||Callum Morton is a Melbourne artist with a significant international profile whose works explore the emotional and social impact of our built environment. Known for his transformation of modernist architectural forms, he takes existing structures and alters them through destruction, camouflage, sound, and changes in scale, location or material. The resulting spatial and temporal disjunctions dramatise the tensions between art and life, history and the present, and lend his work its characteristic melancholy and humour.
Part site-specific project, part survey show, this exhibition draws upon almost twenty years of Morton’s work and also presents a number of exciting new projects, including Monument #25: Vortex, a glass-fronted shop constructed by the artist on-site. The shop appears to have been ripped out of the city, carrying its strange cargo into the gallery – a carved stony tunnel, 5 metres deep, that sucks our vision through its depths to the gardens outside: a wormhole into the future.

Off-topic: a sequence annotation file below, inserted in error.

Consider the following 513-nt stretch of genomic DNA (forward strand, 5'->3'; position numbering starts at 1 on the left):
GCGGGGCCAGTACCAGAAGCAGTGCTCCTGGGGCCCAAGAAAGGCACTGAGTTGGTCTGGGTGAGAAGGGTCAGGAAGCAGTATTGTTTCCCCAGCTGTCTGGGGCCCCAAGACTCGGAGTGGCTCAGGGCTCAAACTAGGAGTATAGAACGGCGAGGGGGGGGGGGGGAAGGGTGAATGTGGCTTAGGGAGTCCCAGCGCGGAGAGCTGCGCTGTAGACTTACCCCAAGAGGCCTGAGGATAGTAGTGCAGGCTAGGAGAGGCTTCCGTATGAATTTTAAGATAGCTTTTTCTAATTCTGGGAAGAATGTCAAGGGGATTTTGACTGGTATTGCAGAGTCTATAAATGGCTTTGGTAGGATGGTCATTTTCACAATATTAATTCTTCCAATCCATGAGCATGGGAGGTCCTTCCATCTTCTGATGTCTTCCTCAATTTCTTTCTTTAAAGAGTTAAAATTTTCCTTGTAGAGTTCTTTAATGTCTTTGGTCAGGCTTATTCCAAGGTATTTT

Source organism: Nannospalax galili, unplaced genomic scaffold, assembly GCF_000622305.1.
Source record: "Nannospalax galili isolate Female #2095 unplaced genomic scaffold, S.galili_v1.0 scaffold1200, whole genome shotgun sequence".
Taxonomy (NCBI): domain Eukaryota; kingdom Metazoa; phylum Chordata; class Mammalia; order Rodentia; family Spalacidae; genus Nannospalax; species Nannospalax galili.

Other new works take their inspiration from Heide II, the iconic modernist building commissioned by John and Sunday Reed in the 1960s. A building they thought of as a sculpture as much as a home to live in, and envisaged as taking on the appearance of ‘a ruin within the landscape”, Heide II is a natural subject for Morton. He draws upon the idea of it being “a tragic and haunted place, or a repository for a series of ghost stories" to create works that animate the dramas and debates associated with Heide’s history.
Walls constructed within the within the gallery in the style of Heide II will reorient our viewing experience of various architectural models, including Gas and Fuel (2002) and International Style (1999), and guide our path through to Vortex.
The exhibition will also feature a selection of drawings from 1989 to the present day, some of which have never been exhibited before, orchestrated groupings of screens and awnings, and several sculptures displayed in Heide gardens.
This is the first exhibition to survey the work of Morton in his home city.
For more information, visit http://heide.com.au